The thing about the silence is that you get to decide what you thought about the music you just heard and recharge for the music that you’re about to hear. Love it, hate it, or completely unsure about it, taking the moment to think and reflect will probably create a deeper and more lasting connection with the experience that will enhance your understanding of yourself, your tastes, and your future experiences. If you jump to applaud because you think you have to, you lose out on this process.

Music isn’t all cerebral. It’s also built to be visceral. If you’re not already clapping at the wrong time without caring whether or not anyone else is because you’re so moved, maybe it’s because it didn’t deserve it. Sit on that for a while. That doesn’t make it bad. There are those surprises that blow you away. There are those moments of climax where you can’t help but burst into applause. It’s also ok if it’s not one of those moments.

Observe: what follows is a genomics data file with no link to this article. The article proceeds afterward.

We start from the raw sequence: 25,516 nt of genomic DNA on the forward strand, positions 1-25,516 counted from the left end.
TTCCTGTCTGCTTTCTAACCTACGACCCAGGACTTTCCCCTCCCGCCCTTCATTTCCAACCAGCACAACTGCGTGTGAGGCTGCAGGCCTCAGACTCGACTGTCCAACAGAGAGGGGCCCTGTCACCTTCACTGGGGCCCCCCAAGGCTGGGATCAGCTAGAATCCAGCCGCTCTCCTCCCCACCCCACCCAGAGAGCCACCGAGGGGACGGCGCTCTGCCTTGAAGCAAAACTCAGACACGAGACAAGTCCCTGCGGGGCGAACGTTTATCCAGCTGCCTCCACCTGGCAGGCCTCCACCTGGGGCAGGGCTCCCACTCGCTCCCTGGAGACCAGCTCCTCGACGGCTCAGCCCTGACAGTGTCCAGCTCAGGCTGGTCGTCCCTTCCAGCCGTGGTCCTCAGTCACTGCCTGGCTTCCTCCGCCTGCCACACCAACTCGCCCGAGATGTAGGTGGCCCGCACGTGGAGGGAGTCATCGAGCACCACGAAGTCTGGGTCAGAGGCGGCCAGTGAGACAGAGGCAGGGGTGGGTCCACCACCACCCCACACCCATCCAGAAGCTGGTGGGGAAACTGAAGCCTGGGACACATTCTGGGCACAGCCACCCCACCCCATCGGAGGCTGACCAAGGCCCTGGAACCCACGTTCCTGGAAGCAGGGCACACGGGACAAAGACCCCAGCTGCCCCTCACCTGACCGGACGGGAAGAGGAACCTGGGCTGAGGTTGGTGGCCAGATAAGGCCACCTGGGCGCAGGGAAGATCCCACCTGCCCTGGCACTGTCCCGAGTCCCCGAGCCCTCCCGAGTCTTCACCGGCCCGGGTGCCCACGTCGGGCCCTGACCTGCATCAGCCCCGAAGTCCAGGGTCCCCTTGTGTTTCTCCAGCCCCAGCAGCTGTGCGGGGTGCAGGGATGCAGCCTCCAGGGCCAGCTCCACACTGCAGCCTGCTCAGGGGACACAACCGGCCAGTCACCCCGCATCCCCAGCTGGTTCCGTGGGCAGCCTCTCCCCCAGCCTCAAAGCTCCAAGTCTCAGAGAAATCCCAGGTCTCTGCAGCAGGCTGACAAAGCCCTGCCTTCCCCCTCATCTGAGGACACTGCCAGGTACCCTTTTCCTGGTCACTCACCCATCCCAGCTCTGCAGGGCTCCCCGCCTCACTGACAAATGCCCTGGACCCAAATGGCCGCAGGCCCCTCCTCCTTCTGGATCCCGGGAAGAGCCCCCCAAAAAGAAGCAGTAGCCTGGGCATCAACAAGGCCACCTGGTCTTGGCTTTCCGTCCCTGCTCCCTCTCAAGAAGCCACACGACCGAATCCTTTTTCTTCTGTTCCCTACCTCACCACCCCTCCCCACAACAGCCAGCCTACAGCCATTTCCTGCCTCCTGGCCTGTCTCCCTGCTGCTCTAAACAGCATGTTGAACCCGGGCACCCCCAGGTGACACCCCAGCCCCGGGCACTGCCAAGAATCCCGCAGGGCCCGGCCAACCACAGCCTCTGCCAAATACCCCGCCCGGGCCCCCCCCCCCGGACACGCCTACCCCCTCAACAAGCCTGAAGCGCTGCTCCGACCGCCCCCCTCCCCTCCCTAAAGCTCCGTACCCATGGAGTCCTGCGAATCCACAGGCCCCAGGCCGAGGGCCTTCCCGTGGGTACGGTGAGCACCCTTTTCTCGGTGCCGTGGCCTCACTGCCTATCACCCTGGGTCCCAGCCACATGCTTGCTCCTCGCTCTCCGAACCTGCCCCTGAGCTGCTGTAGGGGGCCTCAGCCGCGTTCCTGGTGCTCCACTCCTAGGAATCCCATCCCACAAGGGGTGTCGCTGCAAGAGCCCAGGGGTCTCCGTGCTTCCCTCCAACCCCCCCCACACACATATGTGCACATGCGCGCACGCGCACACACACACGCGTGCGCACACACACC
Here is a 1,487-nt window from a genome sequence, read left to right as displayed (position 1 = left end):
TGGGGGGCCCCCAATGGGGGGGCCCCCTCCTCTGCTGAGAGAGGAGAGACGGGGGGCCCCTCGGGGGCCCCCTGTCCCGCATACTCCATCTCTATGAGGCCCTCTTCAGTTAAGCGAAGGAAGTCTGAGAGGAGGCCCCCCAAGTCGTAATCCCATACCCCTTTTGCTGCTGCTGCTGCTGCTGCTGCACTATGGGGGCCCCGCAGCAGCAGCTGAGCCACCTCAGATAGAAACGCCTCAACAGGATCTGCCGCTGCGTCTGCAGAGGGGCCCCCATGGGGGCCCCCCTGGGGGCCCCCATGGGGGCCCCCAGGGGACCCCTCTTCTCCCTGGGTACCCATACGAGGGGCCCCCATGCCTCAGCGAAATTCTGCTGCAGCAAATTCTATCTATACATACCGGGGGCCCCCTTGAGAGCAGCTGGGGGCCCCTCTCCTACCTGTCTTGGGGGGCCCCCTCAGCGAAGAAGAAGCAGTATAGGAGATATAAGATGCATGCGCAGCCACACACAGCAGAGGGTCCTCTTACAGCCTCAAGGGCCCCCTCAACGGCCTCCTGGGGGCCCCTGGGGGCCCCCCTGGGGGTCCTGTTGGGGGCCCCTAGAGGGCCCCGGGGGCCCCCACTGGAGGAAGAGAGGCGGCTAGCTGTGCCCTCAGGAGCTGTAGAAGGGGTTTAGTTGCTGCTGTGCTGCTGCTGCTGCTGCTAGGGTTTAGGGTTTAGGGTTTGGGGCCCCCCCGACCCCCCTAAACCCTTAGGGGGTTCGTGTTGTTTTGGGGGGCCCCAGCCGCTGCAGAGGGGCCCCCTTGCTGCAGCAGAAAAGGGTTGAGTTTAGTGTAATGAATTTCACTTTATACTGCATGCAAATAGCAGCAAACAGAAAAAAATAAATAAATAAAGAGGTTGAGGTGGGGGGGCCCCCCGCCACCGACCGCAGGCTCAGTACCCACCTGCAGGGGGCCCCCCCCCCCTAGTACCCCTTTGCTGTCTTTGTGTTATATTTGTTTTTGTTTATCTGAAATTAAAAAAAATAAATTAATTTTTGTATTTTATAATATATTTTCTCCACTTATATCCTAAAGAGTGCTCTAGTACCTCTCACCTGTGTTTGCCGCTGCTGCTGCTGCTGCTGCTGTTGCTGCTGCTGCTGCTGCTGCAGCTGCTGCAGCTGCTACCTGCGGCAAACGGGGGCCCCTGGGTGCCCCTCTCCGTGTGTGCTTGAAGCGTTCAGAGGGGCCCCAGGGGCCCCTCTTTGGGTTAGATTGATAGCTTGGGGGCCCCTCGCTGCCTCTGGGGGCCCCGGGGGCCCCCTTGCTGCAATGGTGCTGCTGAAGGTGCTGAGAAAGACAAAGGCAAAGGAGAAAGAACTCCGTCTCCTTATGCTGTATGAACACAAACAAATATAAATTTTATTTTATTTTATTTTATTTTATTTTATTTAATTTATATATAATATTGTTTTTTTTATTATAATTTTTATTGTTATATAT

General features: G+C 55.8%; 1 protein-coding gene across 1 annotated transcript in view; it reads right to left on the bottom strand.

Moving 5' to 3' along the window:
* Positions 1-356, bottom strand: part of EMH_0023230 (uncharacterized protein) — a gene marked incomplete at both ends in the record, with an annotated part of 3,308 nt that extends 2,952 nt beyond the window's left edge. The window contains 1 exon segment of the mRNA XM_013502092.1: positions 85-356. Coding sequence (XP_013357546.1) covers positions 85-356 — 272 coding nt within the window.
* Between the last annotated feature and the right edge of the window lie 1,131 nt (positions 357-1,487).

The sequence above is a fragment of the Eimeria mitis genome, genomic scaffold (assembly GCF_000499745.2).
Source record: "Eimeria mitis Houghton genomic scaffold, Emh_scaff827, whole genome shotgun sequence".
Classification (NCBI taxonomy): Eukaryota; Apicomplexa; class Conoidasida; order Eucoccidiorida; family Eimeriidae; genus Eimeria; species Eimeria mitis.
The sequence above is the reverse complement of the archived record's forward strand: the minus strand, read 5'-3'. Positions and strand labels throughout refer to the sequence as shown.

Be present.

Yes, it’s pretty cool that you went to a concert. Go ahead and post it on your social media. After that, turn off your phone (!!!!!!!!!!!) and settle into the present moment. I recently went to a concert where a number of phones rang audibly during the first half of the performance. A member of the audience got up during the break and reminded everyone to turn off their phones. That deserved and received a rowdy applause.

Another concert I recently went to included run times for each movement in the program. I prickled at this. Something I love about music is really getting lost in it, devoting my whole self for that span of time. How present are you in the moment when you’re fixating on the end? I consider being present during the noise is as important as reflection is during the silence.

Is it sometimes difficult to dig in and commit to the moment, but you’re already there. You carved out the time, now give it the space. This is a practice that drastically enhances the experience and has been proven to make you happier.